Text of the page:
Just like we have extended the day with artificial lighting, food is also now available around the clock. But our digestive and metabolic machinery was never designed to deal with a constant influx of nutrients or calories. Digestion is a complex, carefully orchestrated process. For example, secretion of saliva, gastric acid and digestive enzymes and intestinal motility have a clear circadian fluctuation. Our insulin secretion and insulin sensitivity are highest in the first half of the day, so eating the same amount of carbohydrates will have a different effect on blood sugar levels depending on what time of day it is consumed. The mucus layer protecting the gut lining replenishes overnight when we are fasting, and so does the damaged gut lining. Gut motility slows down in the evening and overnight so it takes a lot longer for the food to move down the tract. Even the gut microbiome has a circadian rhythm: in health, certain species peak at different times, creating the best conditions to digest what we eat when the body expects to receive food. With an eating pattern that is spread throughout a longer period of time leading to shorter periods of gut rest, both the diversity of the microbiome and the cycling of different species suffer.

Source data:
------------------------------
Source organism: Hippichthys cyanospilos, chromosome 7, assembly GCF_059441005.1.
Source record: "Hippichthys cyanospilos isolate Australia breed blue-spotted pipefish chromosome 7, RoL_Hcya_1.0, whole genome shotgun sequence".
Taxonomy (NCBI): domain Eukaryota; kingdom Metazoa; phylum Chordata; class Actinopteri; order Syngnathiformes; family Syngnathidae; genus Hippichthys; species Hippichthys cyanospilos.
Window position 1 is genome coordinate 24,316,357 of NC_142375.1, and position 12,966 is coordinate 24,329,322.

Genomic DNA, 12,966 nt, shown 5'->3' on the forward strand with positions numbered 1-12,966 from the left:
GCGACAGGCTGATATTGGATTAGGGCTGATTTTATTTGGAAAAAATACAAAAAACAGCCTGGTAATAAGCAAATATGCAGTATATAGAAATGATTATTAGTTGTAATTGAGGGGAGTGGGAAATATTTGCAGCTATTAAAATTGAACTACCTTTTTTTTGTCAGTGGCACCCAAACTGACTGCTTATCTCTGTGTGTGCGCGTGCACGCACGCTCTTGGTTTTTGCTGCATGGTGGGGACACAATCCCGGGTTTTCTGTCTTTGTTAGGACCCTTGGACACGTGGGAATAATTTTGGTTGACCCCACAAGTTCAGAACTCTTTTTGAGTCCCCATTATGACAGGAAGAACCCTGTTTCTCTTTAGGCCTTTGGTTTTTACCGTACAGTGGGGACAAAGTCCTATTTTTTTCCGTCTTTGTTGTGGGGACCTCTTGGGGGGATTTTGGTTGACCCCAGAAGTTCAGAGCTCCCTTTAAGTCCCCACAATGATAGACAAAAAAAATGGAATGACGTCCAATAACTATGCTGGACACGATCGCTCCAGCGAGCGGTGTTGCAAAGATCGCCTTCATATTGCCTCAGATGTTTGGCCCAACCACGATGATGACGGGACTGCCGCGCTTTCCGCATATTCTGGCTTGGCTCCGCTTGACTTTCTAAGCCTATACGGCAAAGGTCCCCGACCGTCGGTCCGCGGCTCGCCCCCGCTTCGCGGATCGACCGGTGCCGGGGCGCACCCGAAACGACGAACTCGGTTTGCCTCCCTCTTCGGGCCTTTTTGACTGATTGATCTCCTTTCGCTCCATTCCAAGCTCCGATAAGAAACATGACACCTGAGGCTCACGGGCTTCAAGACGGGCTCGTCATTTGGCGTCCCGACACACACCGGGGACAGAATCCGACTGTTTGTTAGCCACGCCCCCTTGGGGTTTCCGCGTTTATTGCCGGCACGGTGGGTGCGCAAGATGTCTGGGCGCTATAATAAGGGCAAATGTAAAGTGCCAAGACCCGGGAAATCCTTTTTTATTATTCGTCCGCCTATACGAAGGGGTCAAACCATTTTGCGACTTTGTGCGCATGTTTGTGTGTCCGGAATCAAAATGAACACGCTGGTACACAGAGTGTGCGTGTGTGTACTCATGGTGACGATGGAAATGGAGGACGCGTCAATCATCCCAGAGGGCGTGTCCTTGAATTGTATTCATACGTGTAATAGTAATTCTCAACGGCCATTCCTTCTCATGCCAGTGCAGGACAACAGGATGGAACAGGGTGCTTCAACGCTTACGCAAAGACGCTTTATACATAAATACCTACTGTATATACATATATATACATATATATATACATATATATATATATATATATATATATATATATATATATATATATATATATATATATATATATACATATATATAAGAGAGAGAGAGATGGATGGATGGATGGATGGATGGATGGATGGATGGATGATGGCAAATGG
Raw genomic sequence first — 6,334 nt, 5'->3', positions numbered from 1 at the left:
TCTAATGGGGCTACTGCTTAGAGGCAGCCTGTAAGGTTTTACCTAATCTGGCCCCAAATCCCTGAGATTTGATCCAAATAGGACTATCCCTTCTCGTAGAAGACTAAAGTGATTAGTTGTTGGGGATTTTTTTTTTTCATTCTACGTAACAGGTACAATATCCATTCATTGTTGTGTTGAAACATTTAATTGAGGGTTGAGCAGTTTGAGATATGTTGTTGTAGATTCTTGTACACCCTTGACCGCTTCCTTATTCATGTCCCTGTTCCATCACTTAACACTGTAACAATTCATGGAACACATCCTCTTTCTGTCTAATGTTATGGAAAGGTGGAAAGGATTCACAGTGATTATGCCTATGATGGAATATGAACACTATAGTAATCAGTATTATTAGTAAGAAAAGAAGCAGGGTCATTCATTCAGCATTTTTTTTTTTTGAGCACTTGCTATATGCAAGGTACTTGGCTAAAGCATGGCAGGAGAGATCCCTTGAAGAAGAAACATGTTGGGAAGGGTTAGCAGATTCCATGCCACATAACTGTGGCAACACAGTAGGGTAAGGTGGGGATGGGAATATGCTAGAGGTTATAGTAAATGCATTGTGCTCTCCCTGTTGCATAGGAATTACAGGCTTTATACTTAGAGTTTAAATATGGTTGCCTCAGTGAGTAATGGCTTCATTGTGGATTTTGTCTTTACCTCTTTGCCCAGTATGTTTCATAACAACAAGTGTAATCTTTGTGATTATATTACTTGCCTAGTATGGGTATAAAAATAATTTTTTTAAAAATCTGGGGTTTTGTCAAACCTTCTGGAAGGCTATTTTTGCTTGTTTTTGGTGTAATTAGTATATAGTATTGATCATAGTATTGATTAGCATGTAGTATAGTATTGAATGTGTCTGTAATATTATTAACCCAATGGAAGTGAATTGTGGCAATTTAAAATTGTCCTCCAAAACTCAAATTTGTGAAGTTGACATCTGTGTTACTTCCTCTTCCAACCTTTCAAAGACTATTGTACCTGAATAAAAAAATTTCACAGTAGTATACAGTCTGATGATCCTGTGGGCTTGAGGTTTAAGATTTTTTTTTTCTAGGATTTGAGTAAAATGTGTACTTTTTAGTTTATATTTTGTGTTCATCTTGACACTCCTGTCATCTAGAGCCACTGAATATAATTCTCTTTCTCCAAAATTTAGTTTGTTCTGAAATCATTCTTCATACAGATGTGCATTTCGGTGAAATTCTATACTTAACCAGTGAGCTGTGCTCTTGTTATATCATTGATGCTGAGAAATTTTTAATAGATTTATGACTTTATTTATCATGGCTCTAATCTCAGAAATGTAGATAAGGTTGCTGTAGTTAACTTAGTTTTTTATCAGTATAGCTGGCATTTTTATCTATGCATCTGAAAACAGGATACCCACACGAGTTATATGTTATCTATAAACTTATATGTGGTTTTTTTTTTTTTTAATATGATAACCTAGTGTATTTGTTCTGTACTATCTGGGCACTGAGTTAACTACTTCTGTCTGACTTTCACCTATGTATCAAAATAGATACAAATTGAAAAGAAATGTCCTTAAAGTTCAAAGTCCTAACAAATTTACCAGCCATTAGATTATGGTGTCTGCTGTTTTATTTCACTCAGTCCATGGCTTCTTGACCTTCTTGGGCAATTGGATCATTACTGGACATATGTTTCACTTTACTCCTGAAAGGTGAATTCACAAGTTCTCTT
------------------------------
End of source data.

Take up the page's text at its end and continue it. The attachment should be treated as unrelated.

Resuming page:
Food presented at the wrong time can disrupt the circadian rhythm and it can also interfere with the restorative processes that need to happen in the digestive system overnight. The cumulative damage can lead to disease, quite possibly beyond the digestive tract as damaged gut barrier (“leaky gut”) increases systemic inflammation.
From numerous animal studies we know that when there is unrestricted access to food, animals learn to eat for longer periods of time than what they normally would do, so they widen their eating window. Over time, they also become rather unhealthy – gain weight, develop diabetes and other metabolic abnormalities and even heartbeat irregularities, their endurance and physical performance suffers and sleep becomes disregulated. Interestingly enough, even when mice were fed their normal healthy diet but were given access to food around the clock, they became unhealthy, whereas mice eating an unhealthy diet but in a time-restricted fashion during their normal eating phase managed to stay healthy. Amazingly, obese mice showed marked improvements in their metabolic health parameters after only one intervention: narrowing their eating window.